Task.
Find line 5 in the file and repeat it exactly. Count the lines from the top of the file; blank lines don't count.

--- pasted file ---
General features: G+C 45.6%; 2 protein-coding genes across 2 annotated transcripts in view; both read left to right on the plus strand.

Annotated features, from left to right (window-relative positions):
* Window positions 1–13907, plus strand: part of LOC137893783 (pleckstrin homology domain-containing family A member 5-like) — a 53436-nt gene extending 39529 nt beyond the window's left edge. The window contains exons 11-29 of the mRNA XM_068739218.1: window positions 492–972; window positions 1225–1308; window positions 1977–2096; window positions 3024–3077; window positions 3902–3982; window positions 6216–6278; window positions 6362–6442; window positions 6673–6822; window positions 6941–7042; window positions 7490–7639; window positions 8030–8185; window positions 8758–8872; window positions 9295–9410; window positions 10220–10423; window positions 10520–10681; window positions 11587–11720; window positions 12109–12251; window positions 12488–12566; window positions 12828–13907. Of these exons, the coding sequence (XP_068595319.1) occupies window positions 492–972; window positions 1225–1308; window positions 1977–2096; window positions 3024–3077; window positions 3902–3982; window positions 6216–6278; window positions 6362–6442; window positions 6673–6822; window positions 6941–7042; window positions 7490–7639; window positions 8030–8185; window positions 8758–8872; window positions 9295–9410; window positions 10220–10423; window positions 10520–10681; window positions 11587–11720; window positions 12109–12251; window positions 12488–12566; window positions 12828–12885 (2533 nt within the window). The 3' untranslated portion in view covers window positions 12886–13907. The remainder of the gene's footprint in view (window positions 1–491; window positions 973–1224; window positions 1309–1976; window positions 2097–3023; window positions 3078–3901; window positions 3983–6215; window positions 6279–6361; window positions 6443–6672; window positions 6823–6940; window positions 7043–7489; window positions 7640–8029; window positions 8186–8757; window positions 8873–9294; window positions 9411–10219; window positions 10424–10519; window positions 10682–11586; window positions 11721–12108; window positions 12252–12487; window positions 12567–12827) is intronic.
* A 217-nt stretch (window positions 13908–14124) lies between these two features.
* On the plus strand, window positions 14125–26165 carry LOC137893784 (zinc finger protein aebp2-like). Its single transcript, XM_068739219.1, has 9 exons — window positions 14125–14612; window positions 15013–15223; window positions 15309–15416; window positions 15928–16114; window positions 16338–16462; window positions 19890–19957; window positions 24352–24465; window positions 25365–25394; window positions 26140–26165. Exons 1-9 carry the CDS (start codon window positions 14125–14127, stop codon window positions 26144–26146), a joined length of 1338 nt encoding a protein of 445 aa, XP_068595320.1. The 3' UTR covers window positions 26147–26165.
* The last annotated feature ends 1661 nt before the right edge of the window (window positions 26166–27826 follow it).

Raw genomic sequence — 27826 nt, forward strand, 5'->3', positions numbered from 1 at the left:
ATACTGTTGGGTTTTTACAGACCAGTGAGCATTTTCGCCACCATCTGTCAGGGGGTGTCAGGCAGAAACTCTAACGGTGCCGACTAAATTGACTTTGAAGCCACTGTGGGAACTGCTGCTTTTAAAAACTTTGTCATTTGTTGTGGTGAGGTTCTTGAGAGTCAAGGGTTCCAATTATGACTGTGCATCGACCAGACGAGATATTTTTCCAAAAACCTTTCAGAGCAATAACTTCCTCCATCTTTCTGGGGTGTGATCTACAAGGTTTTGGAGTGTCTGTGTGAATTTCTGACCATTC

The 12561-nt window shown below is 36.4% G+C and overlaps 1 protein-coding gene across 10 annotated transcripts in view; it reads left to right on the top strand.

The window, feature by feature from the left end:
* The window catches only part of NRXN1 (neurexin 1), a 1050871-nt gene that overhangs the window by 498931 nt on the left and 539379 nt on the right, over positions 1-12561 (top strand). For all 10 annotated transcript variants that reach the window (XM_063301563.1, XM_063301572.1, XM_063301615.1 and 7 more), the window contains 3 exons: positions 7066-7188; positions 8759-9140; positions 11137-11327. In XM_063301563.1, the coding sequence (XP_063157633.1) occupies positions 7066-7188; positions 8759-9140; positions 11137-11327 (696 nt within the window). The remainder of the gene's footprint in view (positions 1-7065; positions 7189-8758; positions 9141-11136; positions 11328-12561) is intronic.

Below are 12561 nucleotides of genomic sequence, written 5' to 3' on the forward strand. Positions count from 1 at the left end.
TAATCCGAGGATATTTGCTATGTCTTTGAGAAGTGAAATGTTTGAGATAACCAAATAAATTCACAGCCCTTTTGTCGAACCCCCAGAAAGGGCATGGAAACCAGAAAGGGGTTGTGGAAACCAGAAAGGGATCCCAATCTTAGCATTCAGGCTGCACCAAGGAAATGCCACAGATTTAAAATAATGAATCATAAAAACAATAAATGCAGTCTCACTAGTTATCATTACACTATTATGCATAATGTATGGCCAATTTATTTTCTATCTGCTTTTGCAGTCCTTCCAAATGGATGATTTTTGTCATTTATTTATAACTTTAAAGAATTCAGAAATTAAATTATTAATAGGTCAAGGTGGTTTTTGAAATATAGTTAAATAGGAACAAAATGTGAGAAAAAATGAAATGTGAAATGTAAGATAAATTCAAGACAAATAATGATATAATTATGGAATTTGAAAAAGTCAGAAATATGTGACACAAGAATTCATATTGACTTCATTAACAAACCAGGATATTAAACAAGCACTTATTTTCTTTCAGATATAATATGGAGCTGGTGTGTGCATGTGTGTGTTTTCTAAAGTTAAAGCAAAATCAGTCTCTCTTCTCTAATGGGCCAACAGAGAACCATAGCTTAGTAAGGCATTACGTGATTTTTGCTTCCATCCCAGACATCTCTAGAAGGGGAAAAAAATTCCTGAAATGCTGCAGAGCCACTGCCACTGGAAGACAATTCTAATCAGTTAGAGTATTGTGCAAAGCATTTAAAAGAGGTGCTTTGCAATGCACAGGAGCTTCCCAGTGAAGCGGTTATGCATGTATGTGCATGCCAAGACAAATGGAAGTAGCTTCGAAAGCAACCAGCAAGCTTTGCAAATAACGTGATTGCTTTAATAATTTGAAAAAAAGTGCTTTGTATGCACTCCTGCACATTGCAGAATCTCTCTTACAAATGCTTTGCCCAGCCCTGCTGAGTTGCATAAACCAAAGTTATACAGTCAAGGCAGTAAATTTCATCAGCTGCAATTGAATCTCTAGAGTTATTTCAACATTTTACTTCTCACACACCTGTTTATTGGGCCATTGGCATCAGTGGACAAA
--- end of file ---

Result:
* On the plus strand, window positions 14125–26165 carry LOC137893784 (zinc finger protein aebp2-like). Its single transcript, XM_068739219.1, has 9 exons — window positions 14125–14612; window positions 15013–15223; window positions 15309–15416; window positions 15928–16114; window positions 16338–16462; window positions 19890–19957; window positions 24352–24465; window positions 25365–25394; window positions 26140–26165. Exons 1-9 carry the CDS (start codon window positions 14125–14127, stop codon window positions 26144–26146), a joined length of 1338 nt encoding a protein of 445 aa, XP_068595320.1. The 3' UTR covers window positions 26147–26165.